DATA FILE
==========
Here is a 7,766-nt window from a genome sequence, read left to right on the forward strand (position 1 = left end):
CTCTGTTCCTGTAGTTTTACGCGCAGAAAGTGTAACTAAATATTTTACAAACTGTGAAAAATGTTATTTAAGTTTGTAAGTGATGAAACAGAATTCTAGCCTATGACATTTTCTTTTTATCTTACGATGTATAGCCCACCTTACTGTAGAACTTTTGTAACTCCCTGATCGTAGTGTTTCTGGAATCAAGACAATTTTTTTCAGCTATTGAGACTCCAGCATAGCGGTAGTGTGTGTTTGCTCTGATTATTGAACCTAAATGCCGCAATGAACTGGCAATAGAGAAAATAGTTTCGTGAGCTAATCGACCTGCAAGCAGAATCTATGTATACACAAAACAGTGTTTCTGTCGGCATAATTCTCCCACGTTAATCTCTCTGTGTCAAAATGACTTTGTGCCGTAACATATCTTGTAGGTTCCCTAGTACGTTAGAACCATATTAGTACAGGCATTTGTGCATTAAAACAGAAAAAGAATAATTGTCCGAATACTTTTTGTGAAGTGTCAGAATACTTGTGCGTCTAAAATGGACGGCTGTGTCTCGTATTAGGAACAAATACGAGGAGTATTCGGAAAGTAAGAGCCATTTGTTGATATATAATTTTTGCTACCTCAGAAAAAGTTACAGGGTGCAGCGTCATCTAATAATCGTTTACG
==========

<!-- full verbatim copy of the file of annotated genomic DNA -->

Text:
Here is a 7,766-nt window from a genome sequence, read left to right on the forward strand (position 1 = left end):
CTCTGTTCCTGTAGTTTTACGCGCAGAAAGTGTAACTAAATATTTTACAAACTGTGAAAAATGTTATTTAAGTTTGTAAGTGATGAAACAGAATTCTAGCCTATGACATTTTCTTTTTATCTTACGATGTATAGCCCACCTTACTGTAGAACTTTTGTAACTCCCTGATCGTAGTGTTTCTGGAATCAAGACAATTTTTTTCAGCTATTGAGACTCCAGCATAGCGGTAGTGTGTGTTTGCTCTGATTATTGAACCTAAATGCCGCAATGAACTGGCAATAGAGAAAATAGTTTCGTGAGCTAATCGACCTGCAAGCAGAATCTATGTATACACAAAACAGTGTTTCTGTCGGCATAATTCTCCCACGTTAATCTCTCTGTGTCAAAATGACTTTGTGCCGTAACATATCTTGTAGGTTCCCTAGTACGTTAGAACCATATTAGTACAGGCATTTGTGCATTAAAACAGAAAAAGAATAATTGTCCGAATACTTTTTGTGAAGTGTCAGAATACTTGTGCGTCTAAAATGGACGGCTGTGTCTCGTATTAGGAACAAATACGAGGAGTATTCGGAAAGTAAGAGCCATTTGTTGATATATAATTTTTGCTACCTCAGAAAAAGTTACAGGGTGCAGCGTCATCTAATAATCGTTTACG